Following on from my colleague, David Cole’s, article on information security news stories on this topic keep coming and the breadth of scope of application grows with every headline. There was the ransomware story that was lead item on news bulletins for days and lately it transpires another headliner, BA’s Disaster Recovery story, also appears to have roots in data corruption.
The message I am hearing is that we all need to be better aware of obligations in the markets we operate and under current legislation. All organisations use information as part of their core processes and have duties to manage security of that information. We have less than 12 months until the introduction of heightened obligations under the General Data Protection Regulations (GDPR) and indications are that the UK is not ready to meet these new requirements.
Not quite at the same level of dramatic impact, the Information Commissioner’s Office (ICO) recent list of enforcement action indicates continuing data protection lapses across sector. The list includes a Council’s prosecution for publishing sensitive information in the form of a statement supporting a planning application. The issue of liability centred on the balance between the Council’s need to publish information and for it to protect personal privacy. In its judgement, the ICO highlighted failures in Council procedures and training for protecting data in the course of carrying out its duties.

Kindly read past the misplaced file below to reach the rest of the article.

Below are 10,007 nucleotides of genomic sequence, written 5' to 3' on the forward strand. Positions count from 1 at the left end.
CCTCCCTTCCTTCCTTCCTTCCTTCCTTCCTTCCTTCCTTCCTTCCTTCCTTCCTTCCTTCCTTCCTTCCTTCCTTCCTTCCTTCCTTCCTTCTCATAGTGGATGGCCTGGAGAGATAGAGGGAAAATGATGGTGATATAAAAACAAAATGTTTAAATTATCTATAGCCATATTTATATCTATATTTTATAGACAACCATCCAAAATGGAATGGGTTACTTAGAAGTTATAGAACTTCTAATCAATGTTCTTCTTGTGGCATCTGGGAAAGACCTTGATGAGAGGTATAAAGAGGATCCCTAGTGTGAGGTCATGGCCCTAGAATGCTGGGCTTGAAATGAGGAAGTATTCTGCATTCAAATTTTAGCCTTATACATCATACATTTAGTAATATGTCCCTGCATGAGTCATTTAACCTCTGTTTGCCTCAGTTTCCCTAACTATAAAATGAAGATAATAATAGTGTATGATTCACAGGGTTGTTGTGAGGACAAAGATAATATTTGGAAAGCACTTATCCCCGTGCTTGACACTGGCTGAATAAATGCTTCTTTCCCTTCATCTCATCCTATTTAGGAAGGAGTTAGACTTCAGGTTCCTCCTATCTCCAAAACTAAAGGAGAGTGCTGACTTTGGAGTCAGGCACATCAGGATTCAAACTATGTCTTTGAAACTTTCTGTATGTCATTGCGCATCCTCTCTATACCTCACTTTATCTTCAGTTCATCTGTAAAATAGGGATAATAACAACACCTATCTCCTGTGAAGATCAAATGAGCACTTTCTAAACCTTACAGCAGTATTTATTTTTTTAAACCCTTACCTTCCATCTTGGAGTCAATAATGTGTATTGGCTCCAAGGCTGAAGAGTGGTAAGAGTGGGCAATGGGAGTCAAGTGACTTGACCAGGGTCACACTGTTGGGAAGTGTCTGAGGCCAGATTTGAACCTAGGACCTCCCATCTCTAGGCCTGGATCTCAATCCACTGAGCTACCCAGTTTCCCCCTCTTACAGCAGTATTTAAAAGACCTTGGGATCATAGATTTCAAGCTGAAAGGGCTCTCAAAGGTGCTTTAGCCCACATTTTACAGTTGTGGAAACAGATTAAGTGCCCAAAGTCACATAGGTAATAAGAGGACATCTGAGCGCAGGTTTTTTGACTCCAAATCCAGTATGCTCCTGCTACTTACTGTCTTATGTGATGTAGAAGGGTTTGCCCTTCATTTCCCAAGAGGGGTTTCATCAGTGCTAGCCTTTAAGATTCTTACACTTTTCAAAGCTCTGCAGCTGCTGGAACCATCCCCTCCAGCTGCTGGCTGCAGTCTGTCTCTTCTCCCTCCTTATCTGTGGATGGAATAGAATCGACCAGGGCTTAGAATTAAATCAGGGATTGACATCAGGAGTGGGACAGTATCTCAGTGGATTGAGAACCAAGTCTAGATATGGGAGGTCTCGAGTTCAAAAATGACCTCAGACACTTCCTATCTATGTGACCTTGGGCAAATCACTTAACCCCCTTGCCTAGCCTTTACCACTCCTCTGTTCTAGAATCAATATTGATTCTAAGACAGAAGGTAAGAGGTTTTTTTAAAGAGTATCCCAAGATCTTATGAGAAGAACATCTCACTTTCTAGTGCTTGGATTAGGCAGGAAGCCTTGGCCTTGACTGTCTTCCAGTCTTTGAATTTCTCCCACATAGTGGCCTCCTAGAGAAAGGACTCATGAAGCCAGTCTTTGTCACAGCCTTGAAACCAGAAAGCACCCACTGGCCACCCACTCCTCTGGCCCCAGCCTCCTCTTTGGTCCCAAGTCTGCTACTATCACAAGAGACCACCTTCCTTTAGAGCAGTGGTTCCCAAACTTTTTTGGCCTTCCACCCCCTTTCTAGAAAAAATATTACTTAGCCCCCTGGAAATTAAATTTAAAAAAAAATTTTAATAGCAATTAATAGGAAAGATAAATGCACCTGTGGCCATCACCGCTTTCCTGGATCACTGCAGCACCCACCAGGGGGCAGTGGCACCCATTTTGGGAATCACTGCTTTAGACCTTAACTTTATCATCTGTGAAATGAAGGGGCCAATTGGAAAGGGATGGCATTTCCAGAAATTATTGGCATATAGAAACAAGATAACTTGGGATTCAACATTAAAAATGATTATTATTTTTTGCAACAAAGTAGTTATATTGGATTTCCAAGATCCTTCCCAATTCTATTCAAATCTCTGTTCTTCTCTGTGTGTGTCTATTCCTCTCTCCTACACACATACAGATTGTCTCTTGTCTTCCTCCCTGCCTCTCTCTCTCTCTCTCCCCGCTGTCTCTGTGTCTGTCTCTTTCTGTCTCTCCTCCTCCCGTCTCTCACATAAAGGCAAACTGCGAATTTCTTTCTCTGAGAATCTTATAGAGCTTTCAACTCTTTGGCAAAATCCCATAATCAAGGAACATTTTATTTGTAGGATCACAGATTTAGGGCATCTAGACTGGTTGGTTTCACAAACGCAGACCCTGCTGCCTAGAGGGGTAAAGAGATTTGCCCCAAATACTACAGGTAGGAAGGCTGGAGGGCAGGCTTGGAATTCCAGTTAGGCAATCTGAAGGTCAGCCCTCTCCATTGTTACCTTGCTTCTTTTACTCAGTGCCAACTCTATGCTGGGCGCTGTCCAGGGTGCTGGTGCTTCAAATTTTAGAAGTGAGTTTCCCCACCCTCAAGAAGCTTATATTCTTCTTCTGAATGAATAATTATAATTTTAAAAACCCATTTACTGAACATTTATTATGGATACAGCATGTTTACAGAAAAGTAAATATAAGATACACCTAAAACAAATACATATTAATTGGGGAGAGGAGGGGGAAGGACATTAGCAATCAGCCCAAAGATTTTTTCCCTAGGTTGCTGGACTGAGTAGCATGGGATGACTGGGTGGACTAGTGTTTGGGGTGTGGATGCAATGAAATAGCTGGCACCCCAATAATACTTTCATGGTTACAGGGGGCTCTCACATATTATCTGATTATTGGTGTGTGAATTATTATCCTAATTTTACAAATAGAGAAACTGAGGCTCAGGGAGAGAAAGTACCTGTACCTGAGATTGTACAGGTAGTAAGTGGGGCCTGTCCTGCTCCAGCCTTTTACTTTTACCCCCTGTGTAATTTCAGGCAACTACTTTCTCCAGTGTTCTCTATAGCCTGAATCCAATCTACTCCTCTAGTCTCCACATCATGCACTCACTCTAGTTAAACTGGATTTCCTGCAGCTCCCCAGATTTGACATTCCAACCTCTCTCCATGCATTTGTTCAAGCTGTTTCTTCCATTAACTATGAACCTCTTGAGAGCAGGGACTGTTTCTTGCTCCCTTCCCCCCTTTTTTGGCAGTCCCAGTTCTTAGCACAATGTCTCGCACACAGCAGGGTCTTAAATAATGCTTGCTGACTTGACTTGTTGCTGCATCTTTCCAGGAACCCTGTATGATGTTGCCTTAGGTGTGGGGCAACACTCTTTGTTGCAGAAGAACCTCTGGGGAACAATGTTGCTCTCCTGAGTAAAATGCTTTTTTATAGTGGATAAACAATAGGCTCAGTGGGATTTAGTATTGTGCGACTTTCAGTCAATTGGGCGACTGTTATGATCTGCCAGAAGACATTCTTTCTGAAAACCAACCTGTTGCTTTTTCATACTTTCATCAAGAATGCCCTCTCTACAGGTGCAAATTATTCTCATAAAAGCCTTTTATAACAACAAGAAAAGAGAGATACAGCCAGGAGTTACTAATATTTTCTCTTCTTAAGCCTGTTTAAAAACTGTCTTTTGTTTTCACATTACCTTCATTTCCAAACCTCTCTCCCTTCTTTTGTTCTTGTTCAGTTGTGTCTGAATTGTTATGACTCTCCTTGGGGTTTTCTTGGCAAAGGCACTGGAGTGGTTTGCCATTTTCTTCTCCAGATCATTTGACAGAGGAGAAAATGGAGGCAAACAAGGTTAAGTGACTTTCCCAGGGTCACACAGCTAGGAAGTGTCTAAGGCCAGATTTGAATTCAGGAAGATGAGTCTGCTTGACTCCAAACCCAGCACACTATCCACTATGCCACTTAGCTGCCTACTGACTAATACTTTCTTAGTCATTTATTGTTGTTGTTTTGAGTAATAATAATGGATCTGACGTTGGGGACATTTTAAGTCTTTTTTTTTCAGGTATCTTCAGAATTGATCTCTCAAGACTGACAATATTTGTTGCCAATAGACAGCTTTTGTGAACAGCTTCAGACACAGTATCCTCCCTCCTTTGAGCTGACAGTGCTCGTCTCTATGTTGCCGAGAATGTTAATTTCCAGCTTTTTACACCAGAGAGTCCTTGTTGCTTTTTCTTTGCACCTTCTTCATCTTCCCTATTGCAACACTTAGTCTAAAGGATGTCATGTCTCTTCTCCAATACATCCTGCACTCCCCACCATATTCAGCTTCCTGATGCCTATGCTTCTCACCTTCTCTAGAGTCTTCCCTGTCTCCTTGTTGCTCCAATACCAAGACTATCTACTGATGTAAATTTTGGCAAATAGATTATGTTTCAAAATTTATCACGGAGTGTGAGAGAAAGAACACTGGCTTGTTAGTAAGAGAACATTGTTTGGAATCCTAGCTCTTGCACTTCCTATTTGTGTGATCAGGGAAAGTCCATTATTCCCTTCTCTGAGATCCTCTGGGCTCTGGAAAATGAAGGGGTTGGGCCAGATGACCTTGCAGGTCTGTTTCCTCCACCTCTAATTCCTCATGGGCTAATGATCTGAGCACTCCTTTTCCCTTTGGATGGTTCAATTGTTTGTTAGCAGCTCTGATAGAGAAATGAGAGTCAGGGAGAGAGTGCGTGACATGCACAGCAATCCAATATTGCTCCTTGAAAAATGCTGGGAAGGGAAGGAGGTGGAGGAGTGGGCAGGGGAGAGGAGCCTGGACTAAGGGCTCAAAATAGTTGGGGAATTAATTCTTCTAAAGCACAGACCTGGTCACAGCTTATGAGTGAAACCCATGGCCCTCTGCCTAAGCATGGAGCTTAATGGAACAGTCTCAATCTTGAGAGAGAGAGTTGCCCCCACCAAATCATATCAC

In the same listing we can see evidence of the ICO’s approach to dealing with data security breaches and their follow up regime. RBS undertook to introduce revised procedures for managing faxes after breaches in October 2014 and the ICO lists the results of their follow up process with the need for further action by the bank to ensure faxes remain secure.
The role of the ICO is not confined to Local Councils and large companies; in the same listing the ICO refers to prosecution of an individual for unauthorised access to personal records.
As quality professionals we need to ensure management systems we have responsibility for reflect changes to our organisations operating environment – its ‘Context’ in ISO 9001 terms and, as in my earlier article linked above that we keep our skill set up to date through CPD. Only by being aware of changing requirements can we advise our organisations of the need for process enhancements, updated controls and employee awareness and training to be able to comply with regulatory requirements.
The resources listed in my previous article still apply. A suggested new resource for this challenge is:
Quality professional’s may also be interested in Integrated ISMS and QMS Auditor Training Course which covers how to incorporate Information Security within a Quality Management System Audit – for Existing QMS Auditors.
Providing consultancy and training on quality strategy and implementation.